Land of the Dead (2005)

Genres - Horror  |   Sub-Genres - Creature Film  |   Release Date - Jun 24, 2005 (USA)  |   Run Time - 93 min.  |   Countries - Canada , Germany , France , United States   |   MPAA Rating - R
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Twenty years after last addressing issues of the flesh in Day of the Dead -- not to mention countless imitations and a pair of remakes later -- the filmmaker who first brought the dead back to torment the living returns with a belated fourth entry into the legendary Dead Series. While for some die-hard fans this lean and fast-paced installment may not convey the epic sense of dread and desperation that elevated previous entries to classic status, George A. Romero's latest entry is a thinking man's gut-muncher that is clearly the work of a filmmaker with much on his mind -- and the courage to let his rotting flesh-eaters sink their teeth into larger issues often too tender to be approached in a straightforward manner. Anyone familiar with Romero's cinematic past even outside the Dead Series knows that he's always been a filmmaker with a keen eye for social commentary and satire. While longstanding fans will be happy to note that his knives are sharper than ever when it comes to such issues as complacency, greed, and the destructive effects of capitalism gone horribly awry, even those looking for nothing more than 93 minutes of shocking, creatively gruesome flesh-munching are sure to be pleased with the bloodletting on display here. As innovative as Romero continues to be in finding inventive new ways to deconstruct the human anatomy, though, it's the filmmaker's ability to follow through on themes presented in previous entries that truly separates this film from the endless horde of zombie movies shuffling mindlessly into theaters and onto home video.

When audiences last ventured into Romero's nightmarish apocalypse, a scientist was attempting to train zombies so that they might be domesticated and cater to the needs of the living; now the same creatures are using the ability to learn not for the benefit of humankind, but to truly solidify their claim on the Earth. As with the first man who realized the destructive power of a simple stick or stone, Romero's creatures evolve to realize the power and importance of weapons and tools in stalking their human prey -- a discovery that makes for some pretty chilling imagery. While the bloodthirsty undead may be the walking embodiment of fear in Romero's dark alternate universe, it's the corpses with fresh blood still running through their veins who represent the true monsters. In one of his better performances following a series of seemingly phoned-in low-budget disappointments, aging rebel Dennis Hopper is deliciously devious as Kaufman, the dollar-obsessed founder of "Fiddler's Green" -- a ritzy fortified tower where those with the right connections and plenty of money can afford to escape a grim existence with the dwindling masses on the streets below. While performances by such other players as Simon Baker, Asia Argento, and John Leguizamo are generally solid all around, it's Leguizamo in particular who shines in the role of Kaufman's nemesis -- a low-level grunt who hungers for a taste of the good life and quickly turns Kaufman's world upside down when his down payment on a place in Fiddler's Green is coolly rejected.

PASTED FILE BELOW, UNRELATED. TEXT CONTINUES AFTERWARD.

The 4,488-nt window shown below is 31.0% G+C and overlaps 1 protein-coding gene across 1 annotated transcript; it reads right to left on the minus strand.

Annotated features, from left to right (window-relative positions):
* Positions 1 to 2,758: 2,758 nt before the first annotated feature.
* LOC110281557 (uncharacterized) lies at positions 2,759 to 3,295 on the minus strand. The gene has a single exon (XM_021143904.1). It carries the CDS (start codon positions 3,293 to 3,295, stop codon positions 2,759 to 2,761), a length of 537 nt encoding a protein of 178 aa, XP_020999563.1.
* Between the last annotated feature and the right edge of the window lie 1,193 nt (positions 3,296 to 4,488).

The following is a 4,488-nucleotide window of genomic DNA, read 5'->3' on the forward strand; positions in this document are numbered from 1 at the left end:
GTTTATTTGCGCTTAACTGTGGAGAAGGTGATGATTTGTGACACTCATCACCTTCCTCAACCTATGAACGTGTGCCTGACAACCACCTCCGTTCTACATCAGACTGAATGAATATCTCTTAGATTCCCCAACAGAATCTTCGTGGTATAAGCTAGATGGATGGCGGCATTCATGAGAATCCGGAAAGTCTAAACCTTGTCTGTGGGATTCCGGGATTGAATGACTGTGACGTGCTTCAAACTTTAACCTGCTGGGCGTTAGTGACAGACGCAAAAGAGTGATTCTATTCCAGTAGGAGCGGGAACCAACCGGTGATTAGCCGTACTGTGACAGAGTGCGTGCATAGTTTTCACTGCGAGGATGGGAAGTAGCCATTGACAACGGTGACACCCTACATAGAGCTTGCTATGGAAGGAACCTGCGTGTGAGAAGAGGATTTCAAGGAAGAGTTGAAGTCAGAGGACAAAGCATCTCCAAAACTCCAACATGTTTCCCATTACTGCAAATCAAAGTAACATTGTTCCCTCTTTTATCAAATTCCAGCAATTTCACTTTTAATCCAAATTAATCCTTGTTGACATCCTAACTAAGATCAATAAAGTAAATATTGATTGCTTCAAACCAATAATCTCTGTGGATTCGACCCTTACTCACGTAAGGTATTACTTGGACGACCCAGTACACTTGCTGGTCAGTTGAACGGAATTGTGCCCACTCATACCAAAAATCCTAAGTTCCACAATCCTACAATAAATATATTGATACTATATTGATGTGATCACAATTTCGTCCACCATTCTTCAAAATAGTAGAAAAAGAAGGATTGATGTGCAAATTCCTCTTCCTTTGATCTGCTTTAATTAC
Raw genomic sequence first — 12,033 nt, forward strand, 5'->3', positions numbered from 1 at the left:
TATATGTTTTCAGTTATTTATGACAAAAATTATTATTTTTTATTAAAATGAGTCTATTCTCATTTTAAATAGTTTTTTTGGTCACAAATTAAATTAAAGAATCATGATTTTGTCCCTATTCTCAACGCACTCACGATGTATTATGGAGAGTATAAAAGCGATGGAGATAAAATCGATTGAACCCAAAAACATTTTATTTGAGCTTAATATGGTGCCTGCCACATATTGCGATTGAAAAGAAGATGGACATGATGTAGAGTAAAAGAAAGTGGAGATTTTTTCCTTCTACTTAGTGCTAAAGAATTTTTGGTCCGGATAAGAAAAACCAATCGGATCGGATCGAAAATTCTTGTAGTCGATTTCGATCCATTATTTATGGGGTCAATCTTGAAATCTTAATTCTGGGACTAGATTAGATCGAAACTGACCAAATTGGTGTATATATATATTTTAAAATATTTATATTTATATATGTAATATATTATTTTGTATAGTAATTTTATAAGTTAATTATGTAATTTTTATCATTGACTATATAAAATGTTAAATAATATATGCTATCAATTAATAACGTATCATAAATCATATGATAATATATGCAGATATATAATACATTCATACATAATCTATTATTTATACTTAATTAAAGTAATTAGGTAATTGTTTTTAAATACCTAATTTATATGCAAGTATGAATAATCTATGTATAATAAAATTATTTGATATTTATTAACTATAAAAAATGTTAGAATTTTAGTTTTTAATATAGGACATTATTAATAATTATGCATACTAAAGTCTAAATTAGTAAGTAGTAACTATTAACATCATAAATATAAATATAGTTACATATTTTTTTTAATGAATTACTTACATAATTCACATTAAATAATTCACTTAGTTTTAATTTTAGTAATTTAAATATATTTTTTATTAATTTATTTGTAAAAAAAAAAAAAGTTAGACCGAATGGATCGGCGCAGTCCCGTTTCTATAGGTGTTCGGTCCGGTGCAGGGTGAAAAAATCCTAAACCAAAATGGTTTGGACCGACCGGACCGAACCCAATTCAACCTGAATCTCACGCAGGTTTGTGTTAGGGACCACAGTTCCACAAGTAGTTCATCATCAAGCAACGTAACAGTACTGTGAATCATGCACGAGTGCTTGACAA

In regards to the soundtrack, Reinhold Heil and Johnny Klimek's score is largely functional but fairly forgettable, offering an appropriately militant beat for the march of the undead with little of the playful flair that Goblin delivered in Dawn of the Dead or John Harrison offered in his dated but enjoyable score for Day of the Dead. Along with his decision to eschew the increasingly grating trend of filling the soundtrack with the latest radio-friendly, overly crunchy nu-metal hits, Romero has also seen fit to stick with his simple but effective editing style that favors extended takes and steady pacing over the strobe-light MTV style of fast, incoherent cutting and quick shocks. Overall, Land of the Dead has the feel of the perfect hybrid of old and new, an ideal continuation of the themes and ideas that Romero has developed over the years mixed with the perfect amount of modern sensibility. If anyone doubted George A. Romero's ability to remain effective in an era in which Resident Evil allows kids to wage battle with the undead on a daily basis, they're in for a happy -- and gruesomely fun -- surprise.